Date of Issue : 1 October 2012
In many parts of the world, October is pink. This is the month when various organizations arrange fund raising activities to benefit breast cancer research and to promote awareness about the disease. 2012 sees the first Aland charity stamp. The Aland Cancer Society receives part of the selling price.
Shimla October 2012 Vol.V Issue # 58
Monthly e-Stamp Bulletin edited by Jeevan Jyoti for free circulation among philatelists
Readers are requested to send reports of philatelic activities in their area for publication. Short write ups by the readers about their journals, societies, publications and philatelic requirements can be sent for inclusion in this bulletin to firstname.lastname@example.org or email@example.com and by post to –
Ms. Jeevan Jyoti, c / o Mr. Ajay Srivastav, CCF, GHNP & Pin Valley National Park, SHAMSHI, Kullu -175126. (H.P.) India
Note- This bulletin is only for circulation among a limited group of philatelists without any commercial purpose. The bulletin will be sent to the readers only on request. Those who wish to receive it regularly please reply giving the name of your city / country with the subject SUBSCRIBE RAINBOW
I am pleased to release October 2012 issue of Rainbow Stamp News. In this issue you will find articles on some new interesting subjects and I hope you would like them.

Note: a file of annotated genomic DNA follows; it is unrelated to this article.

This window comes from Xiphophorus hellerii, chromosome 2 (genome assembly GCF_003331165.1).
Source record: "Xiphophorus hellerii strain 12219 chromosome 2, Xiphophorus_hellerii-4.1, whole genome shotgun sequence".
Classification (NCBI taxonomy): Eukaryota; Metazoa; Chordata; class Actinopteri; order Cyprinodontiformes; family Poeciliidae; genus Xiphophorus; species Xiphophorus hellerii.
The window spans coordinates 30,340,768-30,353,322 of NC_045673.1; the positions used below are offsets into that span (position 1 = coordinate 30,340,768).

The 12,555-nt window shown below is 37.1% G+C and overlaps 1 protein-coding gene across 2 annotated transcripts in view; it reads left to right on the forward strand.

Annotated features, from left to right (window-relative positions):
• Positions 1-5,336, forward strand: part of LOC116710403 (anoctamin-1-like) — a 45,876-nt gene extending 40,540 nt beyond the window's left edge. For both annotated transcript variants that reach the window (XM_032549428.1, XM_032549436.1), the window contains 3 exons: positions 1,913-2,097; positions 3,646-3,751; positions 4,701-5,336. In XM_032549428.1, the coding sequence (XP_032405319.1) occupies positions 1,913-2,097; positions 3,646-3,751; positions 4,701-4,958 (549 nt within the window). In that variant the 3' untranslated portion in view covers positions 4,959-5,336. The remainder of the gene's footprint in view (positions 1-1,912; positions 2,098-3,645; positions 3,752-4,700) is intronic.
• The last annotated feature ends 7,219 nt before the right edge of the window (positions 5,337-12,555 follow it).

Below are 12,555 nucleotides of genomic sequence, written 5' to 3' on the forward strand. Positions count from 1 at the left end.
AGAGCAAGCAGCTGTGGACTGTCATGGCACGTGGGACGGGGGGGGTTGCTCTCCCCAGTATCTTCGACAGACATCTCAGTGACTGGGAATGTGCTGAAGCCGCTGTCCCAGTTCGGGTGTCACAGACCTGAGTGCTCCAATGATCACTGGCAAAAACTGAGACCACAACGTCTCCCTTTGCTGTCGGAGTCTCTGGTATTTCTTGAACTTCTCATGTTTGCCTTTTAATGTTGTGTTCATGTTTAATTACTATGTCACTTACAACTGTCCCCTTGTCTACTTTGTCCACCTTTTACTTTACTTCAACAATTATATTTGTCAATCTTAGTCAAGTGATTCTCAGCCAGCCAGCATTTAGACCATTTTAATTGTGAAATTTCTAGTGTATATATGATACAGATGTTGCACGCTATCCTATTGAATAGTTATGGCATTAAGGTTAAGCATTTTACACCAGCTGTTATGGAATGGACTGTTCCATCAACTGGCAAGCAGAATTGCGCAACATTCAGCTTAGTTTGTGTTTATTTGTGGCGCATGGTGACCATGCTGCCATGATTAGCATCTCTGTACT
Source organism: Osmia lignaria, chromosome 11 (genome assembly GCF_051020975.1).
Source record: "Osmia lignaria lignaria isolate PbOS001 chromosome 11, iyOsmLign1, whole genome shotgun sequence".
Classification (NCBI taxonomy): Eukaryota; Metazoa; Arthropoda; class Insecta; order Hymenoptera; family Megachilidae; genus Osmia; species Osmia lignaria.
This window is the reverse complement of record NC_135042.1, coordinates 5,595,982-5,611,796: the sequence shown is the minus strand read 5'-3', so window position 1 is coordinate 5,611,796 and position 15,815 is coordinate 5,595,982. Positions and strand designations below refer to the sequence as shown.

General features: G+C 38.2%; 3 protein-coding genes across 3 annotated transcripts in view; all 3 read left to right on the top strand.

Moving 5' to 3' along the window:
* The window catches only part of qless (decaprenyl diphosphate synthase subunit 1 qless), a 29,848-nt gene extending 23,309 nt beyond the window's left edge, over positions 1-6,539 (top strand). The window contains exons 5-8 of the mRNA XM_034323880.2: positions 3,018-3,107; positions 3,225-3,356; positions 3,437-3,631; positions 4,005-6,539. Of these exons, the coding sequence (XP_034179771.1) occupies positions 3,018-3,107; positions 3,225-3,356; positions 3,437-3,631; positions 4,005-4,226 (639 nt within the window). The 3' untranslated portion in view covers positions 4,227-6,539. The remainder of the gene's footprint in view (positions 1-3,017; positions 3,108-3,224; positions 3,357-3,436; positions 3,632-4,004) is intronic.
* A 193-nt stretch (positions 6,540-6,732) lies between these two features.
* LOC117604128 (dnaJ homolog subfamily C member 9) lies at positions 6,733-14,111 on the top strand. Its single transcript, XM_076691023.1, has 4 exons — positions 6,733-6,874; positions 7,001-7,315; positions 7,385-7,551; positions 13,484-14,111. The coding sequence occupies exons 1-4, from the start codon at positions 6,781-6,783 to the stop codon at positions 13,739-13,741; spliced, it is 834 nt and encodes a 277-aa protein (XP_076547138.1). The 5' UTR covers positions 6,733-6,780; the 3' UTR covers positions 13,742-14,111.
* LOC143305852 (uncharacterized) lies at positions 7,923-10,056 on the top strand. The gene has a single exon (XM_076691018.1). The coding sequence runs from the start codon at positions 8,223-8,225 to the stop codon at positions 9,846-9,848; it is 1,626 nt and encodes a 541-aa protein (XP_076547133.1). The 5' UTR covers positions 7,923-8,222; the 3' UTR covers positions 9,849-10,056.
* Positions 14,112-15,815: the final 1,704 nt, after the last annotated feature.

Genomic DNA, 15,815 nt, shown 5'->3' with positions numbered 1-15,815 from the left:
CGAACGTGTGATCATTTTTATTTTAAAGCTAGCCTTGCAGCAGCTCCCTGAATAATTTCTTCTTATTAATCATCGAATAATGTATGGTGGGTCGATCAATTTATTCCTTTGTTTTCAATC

Recently India Post issued a set of four Maximum Cards during LONDON 2012 Olympics. These Maximum Cards printed on glossy paper are of poor quality unsuitable for applying cancellation on the picture side as it gives unclear and bad impression. Such cancellations on glossy paper are wiped out very easily and fade with the time. This shows that philatelic items issued by India Post do not match with International standards in quality in any way. India Post must improve the quality of printing and paper of the philatelic items so that these items become durable and could get global appreciation and recognition.
October is the month of festivals in India. Greetings to all my readers for this festive month. Have a Great Celebration and wonderful time with your family and friends…..
More in Next Issue ………Happy Collecting !!
-- Jeevan Jyoti
· From the Desk of Naresh Agarwal
· Recent Indian Issues
· In The News
· Some remarkable covers - Dr. Avinash B. Jagtap
· Beginners’ Section
· Specialized Section
· New Issues from Other Countries
· Reader’s Right
· The Lighter Side
· Philatelic Clubs and Societies
· Blogs & Websites on Philately
· Literature on Indian Philately
· Editor’s Mail Box
· Current Philatelic Magazines – Newsletters
REFORMING INDIAN PHILATELIC SOCIETIES
Philatelic societies or clubs are generally known as group of like minded people who collect and study stamps and related material. They have regular meetings, exchange stamps/ material, share information/knowledge and at times organize some displays/shows where they display their collection and other displayable material to themselves and to general public too. Philatelic clubs and societies are birth place for a philatelists and are schools for stamp collector where they learn and graduate to a philatelist. These are also discovery houses for many philatelic gems. Which means in absence of these, a collector remains mere a collector and never come to the scene and hence, along with him philately dies.